Reconstructing Reality: Models, Mathematics, and Simulations

Hardcover | January 26, 2015

byMargaret Morrison

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Attempts to understand various aspects of the empirical world often rely on modelling processes that involve a reconstruction of systems under investigation. Typically the reconstruction uses mathematical frameworks like gauge theory and renormalization group methods, but more recentlysimulations also have become an indispensable tool for investigation. This book is a philosophical examination of techniques and assumptions related to modelling and simulation with the goal of showing how these abstract descriptions can contribute to our understanding of the physical world. Particular issues include the role of fictional models in science, howmathematical formalisms can yield physical information, and how we should approach the use of inconsistent models for specific types of systems. It also addresses the role of simulation, specifically the conditions under which simulation can be seen as a technique for measurement, replacing moretraditional experimental approaches. Inherent worries about the legitimacy of simulation "knowledge" are also addressed, including an analysis of verification and validation and the role of simulation data in the search for the Higgs boson. In light of the significant role played by simulation inthe Large Hadron Collider experiments, it is argued that the traditional distinction between simulation and experiment is no longer applicable in some contexts of modern science. Consequently, a re-evaluation of the way and extent to which simulation delivers empirical knowledge is required.

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Attempts to understand various aspects of the empirical world often rely on modelling processes that involve a reconstruction of systems under investigation. Typically the reconstruction uses mathematical frameworks like gauge theory and renormalization group methods, but more recentlysimulations also have become an indispensable tool ...

Margaret Morrison is Professor of Philosophy at the University of Toronto. Her publications span many fields including general philosophy of science, history and philosophy of physics, and the history of early modern philosophy (especially Kant). She has also published articles on methodological issues related to the development of po...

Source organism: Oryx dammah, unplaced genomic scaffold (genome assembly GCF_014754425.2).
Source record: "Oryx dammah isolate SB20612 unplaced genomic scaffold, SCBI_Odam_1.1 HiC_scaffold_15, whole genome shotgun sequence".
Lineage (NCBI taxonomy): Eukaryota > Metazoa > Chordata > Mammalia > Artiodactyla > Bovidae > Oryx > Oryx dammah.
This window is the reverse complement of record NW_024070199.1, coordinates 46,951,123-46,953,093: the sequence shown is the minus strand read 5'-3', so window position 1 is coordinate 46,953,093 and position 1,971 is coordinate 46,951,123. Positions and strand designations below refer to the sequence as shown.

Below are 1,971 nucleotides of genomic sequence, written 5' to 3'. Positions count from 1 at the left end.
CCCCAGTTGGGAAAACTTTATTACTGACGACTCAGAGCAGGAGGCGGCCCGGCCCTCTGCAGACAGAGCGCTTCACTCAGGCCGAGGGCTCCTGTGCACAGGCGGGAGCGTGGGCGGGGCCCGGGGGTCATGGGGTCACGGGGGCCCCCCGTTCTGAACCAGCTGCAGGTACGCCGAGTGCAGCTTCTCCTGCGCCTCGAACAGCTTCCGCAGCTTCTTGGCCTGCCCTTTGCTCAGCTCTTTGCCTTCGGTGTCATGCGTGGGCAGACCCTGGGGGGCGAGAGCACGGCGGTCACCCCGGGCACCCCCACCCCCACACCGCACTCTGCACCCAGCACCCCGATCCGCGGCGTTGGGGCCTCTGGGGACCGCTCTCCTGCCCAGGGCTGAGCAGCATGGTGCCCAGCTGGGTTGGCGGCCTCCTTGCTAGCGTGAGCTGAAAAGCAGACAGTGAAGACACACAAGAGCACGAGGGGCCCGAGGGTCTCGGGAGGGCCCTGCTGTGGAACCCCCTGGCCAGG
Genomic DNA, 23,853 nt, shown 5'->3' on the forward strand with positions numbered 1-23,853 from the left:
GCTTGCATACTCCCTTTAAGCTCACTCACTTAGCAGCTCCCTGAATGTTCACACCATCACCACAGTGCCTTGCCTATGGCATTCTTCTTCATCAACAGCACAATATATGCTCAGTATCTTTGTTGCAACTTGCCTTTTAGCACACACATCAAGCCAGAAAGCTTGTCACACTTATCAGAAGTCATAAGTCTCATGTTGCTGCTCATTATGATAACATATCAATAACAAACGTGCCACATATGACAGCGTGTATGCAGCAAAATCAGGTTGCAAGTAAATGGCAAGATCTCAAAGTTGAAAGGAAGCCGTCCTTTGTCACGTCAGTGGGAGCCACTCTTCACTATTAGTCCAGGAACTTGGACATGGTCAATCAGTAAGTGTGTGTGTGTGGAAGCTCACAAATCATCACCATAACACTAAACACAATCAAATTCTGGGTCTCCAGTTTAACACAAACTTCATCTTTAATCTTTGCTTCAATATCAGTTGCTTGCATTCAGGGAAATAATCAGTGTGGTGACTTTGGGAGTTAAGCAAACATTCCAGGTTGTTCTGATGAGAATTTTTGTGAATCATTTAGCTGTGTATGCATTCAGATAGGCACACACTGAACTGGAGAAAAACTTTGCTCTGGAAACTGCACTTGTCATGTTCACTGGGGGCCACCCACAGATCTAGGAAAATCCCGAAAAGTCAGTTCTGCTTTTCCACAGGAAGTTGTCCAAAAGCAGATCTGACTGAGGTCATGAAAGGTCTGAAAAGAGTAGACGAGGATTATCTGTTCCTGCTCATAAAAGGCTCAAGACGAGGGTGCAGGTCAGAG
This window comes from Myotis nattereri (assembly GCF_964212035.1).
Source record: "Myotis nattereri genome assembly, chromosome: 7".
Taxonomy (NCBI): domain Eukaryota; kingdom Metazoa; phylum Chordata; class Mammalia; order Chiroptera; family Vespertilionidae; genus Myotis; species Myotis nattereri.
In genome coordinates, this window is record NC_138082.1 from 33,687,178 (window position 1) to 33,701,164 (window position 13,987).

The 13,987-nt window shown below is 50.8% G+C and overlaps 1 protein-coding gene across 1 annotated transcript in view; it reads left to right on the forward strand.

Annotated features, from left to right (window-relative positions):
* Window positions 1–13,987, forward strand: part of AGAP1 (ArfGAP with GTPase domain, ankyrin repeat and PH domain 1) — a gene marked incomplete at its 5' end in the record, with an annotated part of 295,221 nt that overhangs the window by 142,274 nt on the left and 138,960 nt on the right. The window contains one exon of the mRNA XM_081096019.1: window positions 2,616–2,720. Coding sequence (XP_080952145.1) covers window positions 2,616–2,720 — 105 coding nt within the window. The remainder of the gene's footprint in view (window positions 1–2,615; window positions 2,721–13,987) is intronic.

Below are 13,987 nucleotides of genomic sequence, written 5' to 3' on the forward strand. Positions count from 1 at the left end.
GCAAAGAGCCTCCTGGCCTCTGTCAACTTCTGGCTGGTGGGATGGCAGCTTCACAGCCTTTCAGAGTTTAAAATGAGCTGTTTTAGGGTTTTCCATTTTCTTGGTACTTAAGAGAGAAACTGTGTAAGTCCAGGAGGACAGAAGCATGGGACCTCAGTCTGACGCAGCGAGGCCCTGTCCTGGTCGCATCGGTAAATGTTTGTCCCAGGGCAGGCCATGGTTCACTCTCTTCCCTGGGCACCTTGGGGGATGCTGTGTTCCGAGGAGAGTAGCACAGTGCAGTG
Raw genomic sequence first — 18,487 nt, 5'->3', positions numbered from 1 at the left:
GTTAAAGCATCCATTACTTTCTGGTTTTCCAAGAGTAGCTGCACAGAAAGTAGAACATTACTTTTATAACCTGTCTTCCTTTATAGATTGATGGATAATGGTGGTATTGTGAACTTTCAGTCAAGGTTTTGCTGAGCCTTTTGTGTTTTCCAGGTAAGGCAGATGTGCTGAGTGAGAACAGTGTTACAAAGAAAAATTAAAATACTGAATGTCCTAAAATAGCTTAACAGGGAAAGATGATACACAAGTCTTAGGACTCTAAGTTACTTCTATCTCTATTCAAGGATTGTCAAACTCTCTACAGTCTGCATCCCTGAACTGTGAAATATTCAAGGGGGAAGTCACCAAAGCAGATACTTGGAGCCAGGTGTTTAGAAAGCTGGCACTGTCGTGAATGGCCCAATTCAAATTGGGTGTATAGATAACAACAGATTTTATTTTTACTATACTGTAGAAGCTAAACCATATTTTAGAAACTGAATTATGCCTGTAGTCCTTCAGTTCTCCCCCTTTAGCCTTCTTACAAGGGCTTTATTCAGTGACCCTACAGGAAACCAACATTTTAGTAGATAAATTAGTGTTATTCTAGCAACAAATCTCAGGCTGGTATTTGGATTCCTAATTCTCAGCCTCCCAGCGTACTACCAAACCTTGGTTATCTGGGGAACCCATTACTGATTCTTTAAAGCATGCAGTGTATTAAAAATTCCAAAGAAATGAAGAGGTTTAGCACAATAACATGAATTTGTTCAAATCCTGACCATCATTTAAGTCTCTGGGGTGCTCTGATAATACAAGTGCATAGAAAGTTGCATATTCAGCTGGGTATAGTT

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Format:HardcoverDimensions:344 pages, 8.39 × 5.91 × 1.42 inPublished:January 26, 2015Publisher:Oxford University PressLanguage:English

The following ISBNs are associated with this title:

ISBN - 10:0199380279

ISBN - 13:9780199380275

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Table of Contents

PrefacePart One: Mathematics, Explanation and Understanding1. Abstraction and Idealisation: Understanding via Models2. From the Pure to the Concrete: How Mathematics Yields Physical InformationPart Two: Where Models Meet the World: Problems and Perspectives3. More than Make-Believe: Fictions, Models and Reality4. Mediated Knowledge: Representation and The Theory-Model Axis5. Making the Best of It: Inconsistent vs. Complementary ModelsPart Three: Computer Simulation: The New Reality6. Why Materiality is Not Enough: Models, Measurement and Computer Simulation7. Legitimating Simulation: Methodological Issues of Verification and Validation8. Without it there's Nothing: The Necessity of Simulation in the Higgs SearchIndex

Editorial Reviews

"This is a, lively, stimulating, and important book by one of the main scholars contributing to current topics and debates in our field. It will be a major resource for philosophers of science, their students, scientists interested in examining scientific practice, and the generalscientifically literate public." --Bas van Fraassen, Distinguished Professor of Philosophy, San Francisco State University